The influence of popular kids

Timothy Malacarne, visiting assistant professor of data science at Mount Holyoke, recently spoke to The Atlantic about the influence of popular kids.

By Christian Feuerstein

“If your friends jumped off a bridge, would you jump too?” is an evergreen query for frustrated parents, as it often seems as if popular middle- and high-schoolers dictate how cool kids should act, dress and behave. 

Timothy Malacarne, visiting assistant professor of data science in the sociology department, has recently published a study that disputes the power of popular kids, however.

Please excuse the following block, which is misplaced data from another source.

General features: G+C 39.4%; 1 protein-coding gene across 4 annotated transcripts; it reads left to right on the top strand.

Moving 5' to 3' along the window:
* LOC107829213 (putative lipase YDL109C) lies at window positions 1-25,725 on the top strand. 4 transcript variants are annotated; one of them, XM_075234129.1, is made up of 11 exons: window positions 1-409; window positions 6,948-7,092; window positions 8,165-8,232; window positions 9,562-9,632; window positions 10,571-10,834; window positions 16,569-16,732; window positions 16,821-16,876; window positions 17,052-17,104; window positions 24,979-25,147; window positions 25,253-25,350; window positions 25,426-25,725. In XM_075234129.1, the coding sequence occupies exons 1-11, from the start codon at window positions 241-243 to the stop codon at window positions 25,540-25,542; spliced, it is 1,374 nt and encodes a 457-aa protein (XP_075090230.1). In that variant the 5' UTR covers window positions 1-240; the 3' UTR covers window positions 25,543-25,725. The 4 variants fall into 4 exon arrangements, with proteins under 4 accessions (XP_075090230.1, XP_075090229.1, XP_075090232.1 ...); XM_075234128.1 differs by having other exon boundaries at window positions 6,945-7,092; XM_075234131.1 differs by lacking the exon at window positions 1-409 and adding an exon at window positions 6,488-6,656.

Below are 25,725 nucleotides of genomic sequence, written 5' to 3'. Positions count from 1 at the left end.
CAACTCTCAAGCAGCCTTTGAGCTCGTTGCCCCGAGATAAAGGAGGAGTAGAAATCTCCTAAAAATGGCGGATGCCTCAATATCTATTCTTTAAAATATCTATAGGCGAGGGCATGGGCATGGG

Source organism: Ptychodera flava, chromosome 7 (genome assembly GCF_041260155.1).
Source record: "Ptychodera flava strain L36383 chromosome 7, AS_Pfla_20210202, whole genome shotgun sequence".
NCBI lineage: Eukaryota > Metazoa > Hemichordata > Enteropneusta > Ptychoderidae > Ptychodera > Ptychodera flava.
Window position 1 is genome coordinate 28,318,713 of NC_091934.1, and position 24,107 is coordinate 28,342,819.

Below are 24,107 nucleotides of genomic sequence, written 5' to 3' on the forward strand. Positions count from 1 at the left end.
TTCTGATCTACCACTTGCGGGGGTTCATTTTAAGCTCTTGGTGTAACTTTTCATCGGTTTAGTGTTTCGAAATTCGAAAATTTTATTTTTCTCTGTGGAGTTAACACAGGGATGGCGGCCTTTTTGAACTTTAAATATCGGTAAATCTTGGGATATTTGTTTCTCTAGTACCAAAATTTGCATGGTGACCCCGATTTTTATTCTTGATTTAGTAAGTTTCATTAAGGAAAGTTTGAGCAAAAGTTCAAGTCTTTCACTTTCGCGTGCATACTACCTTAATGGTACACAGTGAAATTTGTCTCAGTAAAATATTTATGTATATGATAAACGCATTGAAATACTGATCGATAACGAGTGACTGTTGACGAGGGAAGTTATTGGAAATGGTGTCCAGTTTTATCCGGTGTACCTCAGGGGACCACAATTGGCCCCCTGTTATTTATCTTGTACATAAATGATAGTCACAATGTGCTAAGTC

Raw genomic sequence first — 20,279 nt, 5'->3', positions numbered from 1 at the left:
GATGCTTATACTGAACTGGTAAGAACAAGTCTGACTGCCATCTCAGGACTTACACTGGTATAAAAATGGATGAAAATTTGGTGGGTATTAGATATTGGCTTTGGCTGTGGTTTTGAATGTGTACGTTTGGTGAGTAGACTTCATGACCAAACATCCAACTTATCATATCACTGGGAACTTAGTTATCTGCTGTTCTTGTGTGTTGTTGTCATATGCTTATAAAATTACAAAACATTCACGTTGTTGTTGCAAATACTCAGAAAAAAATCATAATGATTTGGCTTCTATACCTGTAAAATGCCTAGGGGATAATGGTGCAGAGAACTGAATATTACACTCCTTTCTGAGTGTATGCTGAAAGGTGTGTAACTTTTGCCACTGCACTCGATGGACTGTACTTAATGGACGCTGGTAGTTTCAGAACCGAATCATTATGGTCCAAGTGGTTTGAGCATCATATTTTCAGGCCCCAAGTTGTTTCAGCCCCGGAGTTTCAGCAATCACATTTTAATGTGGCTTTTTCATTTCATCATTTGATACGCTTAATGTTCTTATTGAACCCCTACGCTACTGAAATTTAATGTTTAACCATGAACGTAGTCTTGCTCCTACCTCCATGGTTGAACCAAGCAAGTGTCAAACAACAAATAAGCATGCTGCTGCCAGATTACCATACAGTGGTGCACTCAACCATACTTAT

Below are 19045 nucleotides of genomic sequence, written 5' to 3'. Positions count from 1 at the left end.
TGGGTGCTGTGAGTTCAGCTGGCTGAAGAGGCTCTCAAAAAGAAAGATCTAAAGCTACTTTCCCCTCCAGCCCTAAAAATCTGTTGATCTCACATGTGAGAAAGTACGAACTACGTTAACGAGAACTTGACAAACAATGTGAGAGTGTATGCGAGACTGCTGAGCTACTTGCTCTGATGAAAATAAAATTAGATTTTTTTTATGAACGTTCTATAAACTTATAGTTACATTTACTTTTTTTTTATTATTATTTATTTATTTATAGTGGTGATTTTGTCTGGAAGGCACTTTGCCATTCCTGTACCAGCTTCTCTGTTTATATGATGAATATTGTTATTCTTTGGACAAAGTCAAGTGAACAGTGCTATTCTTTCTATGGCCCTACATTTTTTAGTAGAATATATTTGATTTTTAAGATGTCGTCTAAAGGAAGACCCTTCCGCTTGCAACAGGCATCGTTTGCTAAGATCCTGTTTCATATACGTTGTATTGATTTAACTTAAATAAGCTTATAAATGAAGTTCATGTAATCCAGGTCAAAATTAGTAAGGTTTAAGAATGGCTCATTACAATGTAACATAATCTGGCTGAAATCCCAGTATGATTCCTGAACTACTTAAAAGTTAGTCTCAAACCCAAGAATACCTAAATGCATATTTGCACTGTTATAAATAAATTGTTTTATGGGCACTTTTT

In an interview with The Atlantic, Malacarne says that this study indicates that the behaviors of students at the center of a high-school social network were no more influential than those of a randomly chosen peer when it came to predicting how likely any given student was to drink alcohol or smoke cigarettes. 

However, the power of cool kids might still be undimmed in other realms. Malacarne doesn’t know, for instance, if his analytical method would detect different patterns for different behaviors, such as what clothes students choose to wear. 

Read the article